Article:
On-the-Record Press Call to Preview the Visit of President Santos of Colombia
2:14 P.M. EST
MR. PRICE: Good afternoon, everyone, and thanks for joining today’s call. We wanted to offer a preview of the visit later this week of Colombian President Santos. To do that, we have three senior administration officials on this call. First, a bit on the ground rules. This call is on the record, but it will be embargoed until the conclusion of the call, so we’d ask that you not tweet or otherwise use this information until the call concludes.
As I said, we have three senior administration officials on the call. We have NSC Senior Director for Western Hemisphere Affairs, Mark Feierstein. We have Assistant Secretary of State for Western Hemisphere Affairs, Roberta Jacobson. And we have the Special Envoy to the Colombia Peace Process, Bernard Aronson.
And so with that, I will turn it over to Mark, with a reminder that this is embargoed until its conclusion, but on the record.
MR. FEIERSTEIN: Great. Thank you very much, Ned. I’ll jump in with a few comments on President Santos’s visit to Washington, D.C., and I’ll speak a bit to the schedule and the themes for the visit.
The visit recognizes one of the premier foreign policy successes for the United States in recent years, and sets the stage for continued U.S. support for Colombia. On the morning of February 4th, Vice President Biden will host President Santos and members of the delegation for a private breakfast at the Naval Observatory. A number of U.S. senators will also be in attendance. The purpose will be to discuss the status of the Colombian Peace Process and the future of our support for Colombia.
In the afternoon of February 4th, President Obama will meet with President Santos in the Oval Office to discuss the latest developments in the peace negotiations and ways the United States can support Colombia in a post-peace accord era.
On their meeting, the two Presidents will attend a reception commemorating the 15-year anniversary of Plan Colombia. Current and former U.S. and Colombian officials who contributed to the success of Plan Colombia will be in attendance as will a bipartisan group with members of Congress and NGO representatives. President Obama and President Santos will deliver remarks, which will be open to the press.
On February 5th, Secretary Kerry will host a working lunch for President Santos and his delegation at the State Department. The Secretary will be joined by the leaders of U.S. departments and agencies involved in bilateral cooperation with Colombia. Santos will be accompanied by several of his Cabinet members. The delegations will discuss the peace process and future U.S. assistance to Colombia in the event of a peace accord. I know Roberta will have more to say about this later.
These multiple high-level engagements with the administration reflect the scope of our bilateral relationship, which is among the most robust in Latin America, or really anywhere around the world. That relationship has been symbolized over the past 15 years by Plan Colombia. U.S. assistance helped Colombia transform itself over the past 15 years into a more secure, more prosperous and more peaceful democracy with a vibrant free-market economy.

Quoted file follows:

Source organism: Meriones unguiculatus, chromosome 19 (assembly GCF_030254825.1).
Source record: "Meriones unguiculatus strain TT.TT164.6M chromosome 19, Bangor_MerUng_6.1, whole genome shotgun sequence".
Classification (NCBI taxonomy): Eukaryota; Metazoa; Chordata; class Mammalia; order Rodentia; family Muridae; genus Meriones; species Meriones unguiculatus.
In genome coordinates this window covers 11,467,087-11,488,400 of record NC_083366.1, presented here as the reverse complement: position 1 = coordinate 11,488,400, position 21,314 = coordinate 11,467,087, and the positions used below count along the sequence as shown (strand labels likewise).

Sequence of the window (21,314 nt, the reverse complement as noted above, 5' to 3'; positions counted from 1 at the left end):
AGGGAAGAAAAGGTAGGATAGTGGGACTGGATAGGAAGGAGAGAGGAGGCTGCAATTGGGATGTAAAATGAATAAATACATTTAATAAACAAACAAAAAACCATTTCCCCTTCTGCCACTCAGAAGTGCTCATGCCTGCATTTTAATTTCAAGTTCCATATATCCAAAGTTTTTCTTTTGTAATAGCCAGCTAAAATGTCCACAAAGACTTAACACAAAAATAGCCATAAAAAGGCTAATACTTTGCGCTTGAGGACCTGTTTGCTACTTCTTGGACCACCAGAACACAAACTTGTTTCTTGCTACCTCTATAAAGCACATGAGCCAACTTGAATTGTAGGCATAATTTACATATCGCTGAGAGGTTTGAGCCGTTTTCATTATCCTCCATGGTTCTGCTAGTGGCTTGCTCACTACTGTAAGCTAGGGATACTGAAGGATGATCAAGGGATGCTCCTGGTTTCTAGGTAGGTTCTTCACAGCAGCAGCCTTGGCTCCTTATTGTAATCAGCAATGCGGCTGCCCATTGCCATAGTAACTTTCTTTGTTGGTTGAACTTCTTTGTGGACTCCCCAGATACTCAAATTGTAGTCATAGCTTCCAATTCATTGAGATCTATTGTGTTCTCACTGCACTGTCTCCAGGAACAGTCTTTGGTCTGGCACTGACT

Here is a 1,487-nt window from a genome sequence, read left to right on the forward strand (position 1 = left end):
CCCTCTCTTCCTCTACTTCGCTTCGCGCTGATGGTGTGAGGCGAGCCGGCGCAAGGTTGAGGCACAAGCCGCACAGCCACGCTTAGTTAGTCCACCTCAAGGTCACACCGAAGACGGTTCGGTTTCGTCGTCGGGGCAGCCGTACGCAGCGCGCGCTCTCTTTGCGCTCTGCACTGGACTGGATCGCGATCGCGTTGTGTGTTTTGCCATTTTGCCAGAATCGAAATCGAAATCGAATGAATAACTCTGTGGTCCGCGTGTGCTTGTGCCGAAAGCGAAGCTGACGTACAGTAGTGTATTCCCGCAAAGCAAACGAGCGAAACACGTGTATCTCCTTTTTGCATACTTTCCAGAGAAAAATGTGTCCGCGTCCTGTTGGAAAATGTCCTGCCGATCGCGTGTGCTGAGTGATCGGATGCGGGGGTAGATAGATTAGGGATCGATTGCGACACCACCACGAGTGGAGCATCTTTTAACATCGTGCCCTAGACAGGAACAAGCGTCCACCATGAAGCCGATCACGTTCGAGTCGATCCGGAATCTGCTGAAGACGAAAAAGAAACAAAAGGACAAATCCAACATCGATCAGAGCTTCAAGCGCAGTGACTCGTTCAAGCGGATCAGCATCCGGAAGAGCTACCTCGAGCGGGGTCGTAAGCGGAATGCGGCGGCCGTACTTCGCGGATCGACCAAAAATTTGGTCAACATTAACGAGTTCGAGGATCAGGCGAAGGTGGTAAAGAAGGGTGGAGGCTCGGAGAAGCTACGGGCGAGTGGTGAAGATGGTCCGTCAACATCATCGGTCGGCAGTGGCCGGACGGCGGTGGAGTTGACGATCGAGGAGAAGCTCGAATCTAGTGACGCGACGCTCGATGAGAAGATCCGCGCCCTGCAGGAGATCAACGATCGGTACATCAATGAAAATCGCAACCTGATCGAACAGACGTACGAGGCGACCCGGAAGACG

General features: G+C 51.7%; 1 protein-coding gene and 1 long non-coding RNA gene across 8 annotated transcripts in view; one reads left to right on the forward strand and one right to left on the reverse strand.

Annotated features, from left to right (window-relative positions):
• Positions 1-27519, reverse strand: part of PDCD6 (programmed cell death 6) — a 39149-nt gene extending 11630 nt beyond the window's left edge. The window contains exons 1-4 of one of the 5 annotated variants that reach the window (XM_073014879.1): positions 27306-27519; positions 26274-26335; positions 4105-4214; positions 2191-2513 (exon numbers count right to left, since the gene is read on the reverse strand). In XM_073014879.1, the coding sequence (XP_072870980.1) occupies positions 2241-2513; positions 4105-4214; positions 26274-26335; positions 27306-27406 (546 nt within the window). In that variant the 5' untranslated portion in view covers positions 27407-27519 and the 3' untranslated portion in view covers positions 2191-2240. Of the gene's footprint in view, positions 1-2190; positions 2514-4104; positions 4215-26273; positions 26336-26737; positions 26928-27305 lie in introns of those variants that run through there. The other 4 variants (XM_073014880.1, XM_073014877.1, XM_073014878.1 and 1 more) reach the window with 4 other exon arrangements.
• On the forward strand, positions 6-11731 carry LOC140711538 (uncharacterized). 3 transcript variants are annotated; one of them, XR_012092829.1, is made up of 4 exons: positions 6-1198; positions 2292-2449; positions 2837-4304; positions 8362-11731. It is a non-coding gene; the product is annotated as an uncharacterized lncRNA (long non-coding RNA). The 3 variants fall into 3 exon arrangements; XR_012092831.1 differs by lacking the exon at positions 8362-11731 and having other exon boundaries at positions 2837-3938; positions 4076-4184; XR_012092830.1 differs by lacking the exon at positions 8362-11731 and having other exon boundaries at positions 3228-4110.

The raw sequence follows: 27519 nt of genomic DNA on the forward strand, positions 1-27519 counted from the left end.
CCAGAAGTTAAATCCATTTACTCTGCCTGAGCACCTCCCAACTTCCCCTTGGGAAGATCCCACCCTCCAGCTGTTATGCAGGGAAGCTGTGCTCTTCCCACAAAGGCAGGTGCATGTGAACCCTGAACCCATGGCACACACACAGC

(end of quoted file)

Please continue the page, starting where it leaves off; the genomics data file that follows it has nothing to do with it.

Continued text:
Plan Colombia worked for three principal reasons: It had strong bipartisan support in the U.S. Congress; the support was sustained over time; and we had a capable Colombian partner with a political will to make tough decisions, and that invested their own country’s resources.
The United States supports Colombia’s efforts today to negotiate a just and lasting peace accord with the FARC. In February of 2015, President Obama and Secretary Kerry appointed Bernie Aronson as U.S. Special Envoy to the Colombia Peace Process. Special Envoy Aronson has consulted regularly with the Colombian government and FARC negotiators to facilitate negotiations, and he will give you a fuller update on the peace negotiations later in the call.
And as I noted, sustained bipartisan support has been a cornerstone of our success in Colombia, and the United States plans to continue to stand by the country. We’re aware of the potential needs for assistance in the event of a peace agreement, and our foreign assistance request to Congress in the FY17 budget will represent an increase over previous years. This request will demonstrate our intention to help Colombia successfully implement its peace agreement.
And finally, I’ll just note that this visit -- I put this visit in the context of the President’s broader engagement with the hemisphere. Of course, we continue to pursue a normalization process with Cuba. We have received $750 million from Congress in our FY16 budget to invest in Central America to get at the root causes of migration by combatting poverty and violence.
On March 10th, the President will host Prime Minister Trudeau of Canada for an official visit and state dinner. We expect in a few months to hold a North American Leaders Summit meeting in which the President will have an opportunity to meet with his counterparts from Canada and Mexico.